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  1. #31
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    Quote Originally Posted by Peguy View Post
    I'm basing this on classical distinctions. Character is often involves one's sense of virtue, personality is more about innate qualities. Integrity for example is a matter of character; charisma is a matter of personality. They certainly do overlap at times, but that's not the same to say they're the same.
    Is this like the difference between the four humours and mbti
    All for ourselves, and nothing for other people, seems, in every age of the world, to have been the vile maxim of the masters of mankind.
    Chapter IV, p. 448. - Adam Smith, Book 3, The Wealth of Nations

    whether or not you credit psychoanalysis itself, the fact remains that we all must, to the greatest extent possible, understand one another's minds as our own; the very survival of humanity has always depended on it. - Open Culture

  2. #32
    Sniffles
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    Quote Originally Posted by Lark View Post
    Is this like the difference between the four humours and mbti
    I don't think so, isn't the four humours merely another system of personality typing - like the four tempraments?

  3. #33
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    Quote Originally Posted by Peguy View Post
    I don't think so, isn't the four humours merely another system of personality typing - like the four tempraments?
    Yeah, it probably is, I was thinking for a moment that it was a juxapositioning of ancient and modern that was being talked about, it is more than simply applying character as a synoym for integrity or trustworthiness?
    All for ourselves, and nothing for other people, seems, in every age of the world, to have been the vile maxim of the masters of mankind.
    Chapter IV, p. 448. - Adam Smith, Book 3, The Wealth of Nations

    whether or not you credit psychoanalysis itself, the fact remains that we all must, to the greatest extent possible, understand one another's minds as our own; the very survival of humanity has always depended on it. - Open Culture

  4. #34
    Sniffles
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    Quote Originally Posted by Lark View Post
    Yeah, it probably is, I was thinking for a moment that it was a juxapositioning of ancient and modern that was being talked about, it is more than simply applying character as a synoym for integrity or trustworthiness?
    A better distinction would be between the four humours and the four cardinal virtues. I think that helps establish the distinction.
    http://en.wikipedia.org/wiki/Cardinal_virtues

    And it should be obvious how ^^^those virtues relate to issues of leadership.

  5. #35
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    Quote Originally Posted by Rail Tracer View Post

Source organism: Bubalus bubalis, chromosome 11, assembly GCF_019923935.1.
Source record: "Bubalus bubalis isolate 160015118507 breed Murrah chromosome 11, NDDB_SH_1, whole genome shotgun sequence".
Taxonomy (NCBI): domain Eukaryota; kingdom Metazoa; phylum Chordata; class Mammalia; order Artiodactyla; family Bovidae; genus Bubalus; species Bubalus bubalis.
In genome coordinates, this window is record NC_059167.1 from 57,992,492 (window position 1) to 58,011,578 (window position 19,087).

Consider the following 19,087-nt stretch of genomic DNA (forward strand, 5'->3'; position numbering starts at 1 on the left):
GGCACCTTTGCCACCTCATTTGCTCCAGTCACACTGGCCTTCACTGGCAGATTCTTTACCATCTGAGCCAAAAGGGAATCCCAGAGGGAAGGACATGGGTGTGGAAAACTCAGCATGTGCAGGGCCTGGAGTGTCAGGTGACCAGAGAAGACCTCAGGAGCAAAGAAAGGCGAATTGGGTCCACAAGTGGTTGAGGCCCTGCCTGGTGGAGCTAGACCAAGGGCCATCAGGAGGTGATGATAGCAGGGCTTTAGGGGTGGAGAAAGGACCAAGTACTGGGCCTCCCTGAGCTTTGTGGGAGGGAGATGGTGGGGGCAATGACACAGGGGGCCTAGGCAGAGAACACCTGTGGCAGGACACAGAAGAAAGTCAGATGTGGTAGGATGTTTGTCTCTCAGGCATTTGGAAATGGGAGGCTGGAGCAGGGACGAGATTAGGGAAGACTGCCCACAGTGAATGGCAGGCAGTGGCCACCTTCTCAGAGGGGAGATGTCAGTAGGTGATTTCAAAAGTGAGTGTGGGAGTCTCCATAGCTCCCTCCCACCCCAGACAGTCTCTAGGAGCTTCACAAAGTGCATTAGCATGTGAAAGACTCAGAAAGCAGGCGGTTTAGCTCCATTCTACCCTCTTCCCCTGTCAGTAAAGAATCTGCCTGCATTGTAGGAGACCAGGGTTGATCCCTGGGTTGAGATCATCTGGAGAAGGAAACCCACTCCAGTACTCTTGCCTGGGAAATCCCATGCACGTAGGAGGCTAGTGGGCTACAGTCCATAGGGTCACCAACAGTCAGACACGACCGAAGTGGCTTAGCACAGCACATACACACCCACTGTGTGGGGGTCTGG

That's the idea. Policy is easier to see through in such a candidate as Ron Paul, which does not translate to whether he is likeable or not. It just means that he has thrown most of the policies he is most likely for at you and you can take it or leave it.

    In candidates like Romney? Not as much until you get into the juicy bits like the 47% and the $2 trillion added military expenditure that he wants to put into place if he get into office.

    In such scenarios with mine when it comes to the GOP, a comparison would be something like this:
    Romney and Paul Ryan? So-so. Their policies? Not likeable.
    Ron Paul? Slightly Better. His policies? Half and Half.
    Yes. I would vote for Paul for the exact reasons you give. I know where he stands and at least there would be no surprises, even if I don't agree with 100% of his policies. They make sense to me and I don't feel like Romney is able to give me clear boundaries where he stands (moderate? Playing to ultra-conservative base for election results?). Obama, I already know what he's about.

  6. #36
    Senior Member Nicodemus's Avatar
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    Quote Originally Posted by Beefeater View Post
    *sigh*
    this is the problem with western society that we care little for virtue and only for utilitarian results. In america we used to elect people solely on their character and reputation. we were better off for it.
    Hehe.

  7. #37
    LL P. Stewie Beorn's Avatar
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    Quote Originally Posted by Nicodemus View Post
    Hehe.
    omg you caught me!

    I actually almost added "ironically" at the beginning of the last sentence, but I made a split second decision not to do that. Not sure why. I suppose I assumed people would read it as an observation and not a complete justication. I assumed wrong.
    "You know, with Hitler, the more I learn about that guy, the more I don't care for him."
    Norm MacDonald

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